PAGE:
“I don’t feel extra pressure to perform because of previous success by the program,” he said. “But then again, I don’t feel I need that extra pressure. I want to always perform my best and I know that will be good enough to get a decent result! 

“It is great to have the past results by others to show what can be done by a nation with no ice-track to call its own.

“Having met most of the athletes who will be competing for Team GB in Pyeongchang, I would say they are all up for the challenge! 

“We are all very competitive in our fields and I have no doubt that we will all do ourselves and the country proud.”

But Rice’s long term aims are not limited to just Pyeonchang and someday hopes to outshine his namesake, NFL Hall of Fame wide receiver, Jerry Rice.

“I do enjoy sharing my name with NFL Hall of fame wide receiver Jerry Rice. It causes a stir amongst everyone at American tracks!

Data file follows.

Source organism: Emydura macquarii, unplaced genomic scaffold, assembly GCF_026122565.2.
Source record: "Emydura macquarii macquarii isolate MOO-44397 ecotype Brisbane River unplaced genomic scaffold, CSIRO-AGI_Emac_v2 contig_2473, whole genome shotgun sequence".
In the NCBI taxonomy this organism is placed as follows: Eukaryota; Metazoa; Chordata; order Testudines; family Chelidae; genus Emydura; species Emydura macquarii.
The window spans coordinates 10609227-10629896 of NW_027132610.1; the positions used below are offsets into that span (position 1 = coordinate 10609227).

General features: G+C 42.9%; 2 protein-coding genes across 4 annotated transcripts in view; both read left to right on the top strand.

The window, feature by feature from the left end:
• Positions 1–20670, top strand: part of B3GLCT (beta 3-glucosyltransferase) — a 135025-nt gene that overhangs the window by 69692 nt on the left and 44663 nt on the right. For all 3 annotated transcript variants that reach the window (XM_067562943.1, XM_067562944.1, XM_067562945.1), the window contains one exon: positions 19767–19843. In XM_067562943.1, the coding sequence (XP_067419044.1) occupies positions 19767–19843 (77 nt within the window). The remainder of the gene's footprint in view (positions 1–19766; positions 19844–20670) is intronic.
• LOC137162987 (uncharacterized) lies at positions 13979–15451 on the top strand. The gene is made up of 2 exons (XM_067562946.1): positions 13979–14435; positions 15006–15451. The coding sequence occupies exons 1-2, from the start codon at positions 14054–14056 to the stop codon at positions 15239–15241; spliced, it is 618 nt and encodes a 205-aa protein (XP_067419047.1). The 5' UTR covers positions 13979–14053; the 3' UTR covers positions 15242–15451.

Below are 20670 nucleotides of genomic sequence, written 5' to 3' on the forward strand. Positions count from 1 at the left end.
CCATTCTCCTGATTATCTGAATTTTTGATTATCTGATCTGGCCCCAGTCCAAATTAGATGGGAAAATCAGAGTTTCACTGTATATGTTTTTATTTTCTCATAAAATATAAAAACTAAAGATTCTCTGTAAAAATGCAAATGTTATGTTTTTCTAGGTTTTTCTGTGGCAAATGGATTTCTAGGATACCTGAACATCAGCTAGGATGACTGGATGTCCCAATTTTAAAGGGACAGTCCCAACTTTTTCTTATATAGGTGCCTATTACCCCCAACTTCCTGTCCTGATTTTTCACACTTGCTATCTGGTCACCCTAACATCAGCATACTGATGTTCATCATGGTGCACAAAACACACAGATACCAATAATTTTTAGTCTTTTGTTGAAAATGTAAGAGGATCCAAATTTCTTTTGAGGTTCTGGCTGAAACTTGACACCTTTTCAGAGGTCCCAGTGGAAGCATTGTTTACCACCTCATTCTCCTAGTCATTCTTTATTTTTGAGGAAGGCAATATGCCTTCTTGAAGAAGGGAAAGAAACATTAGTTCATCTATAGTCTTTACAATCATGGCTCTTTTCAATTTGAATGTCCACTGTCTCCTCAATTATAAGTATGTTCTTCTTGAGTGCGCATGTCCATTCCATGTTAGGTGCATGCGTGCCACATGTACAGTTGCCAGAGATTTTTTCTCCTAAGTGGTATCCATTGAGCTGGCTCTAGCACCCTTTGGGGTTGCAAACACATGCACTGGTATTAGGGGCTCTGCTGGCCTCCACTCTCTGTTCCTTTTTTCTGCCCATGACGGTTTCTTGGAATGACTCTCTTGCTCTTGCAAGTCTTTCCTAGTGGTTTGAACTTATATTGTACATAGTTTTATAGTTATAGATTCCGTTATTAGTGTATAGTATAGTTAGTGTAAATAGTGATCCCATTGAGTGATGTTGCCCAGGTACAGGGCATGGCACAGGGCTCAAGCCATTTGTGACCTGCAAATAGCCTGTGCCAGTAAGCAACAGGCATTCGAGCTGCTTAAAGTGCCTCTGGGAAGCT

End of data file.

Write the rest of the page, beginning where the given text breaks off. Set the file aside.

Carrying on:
“But one day I would like to type ‘Jerry Rice’ into Google and see my cheesy grin appear before his!”

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I only hope that Jerry can achieve his aim of being the most famous Jerry Rice in the world, and I wish him and the rest of Team GB the best of luck in Pyeongchang.

Featured Photo © Jerry Rice

Ben Morse
Ben grew up in Surrey and after spending 7 years at RGS Guildford, earned a degree from the University of Nottingham in Ancient History and Archaeology. However, sports has always been Ben’s main interest having played football and cricket from a young age. Having a father from Cardiff has given Ben the honour of being a Cardiff City supporter and has been to all corners of the country supporting the Bluebirds. He has also regularly attended Wales national football matches and had a season ticket at Fulham FC for 3 years. Ben’s main sporting passions are football, cricket and, more recently, the NFL. His dream would be to cover football, whether that be domestic or international, for a UK newspaper or to cover the NFL in the UK as he believes it is huge, untapped market.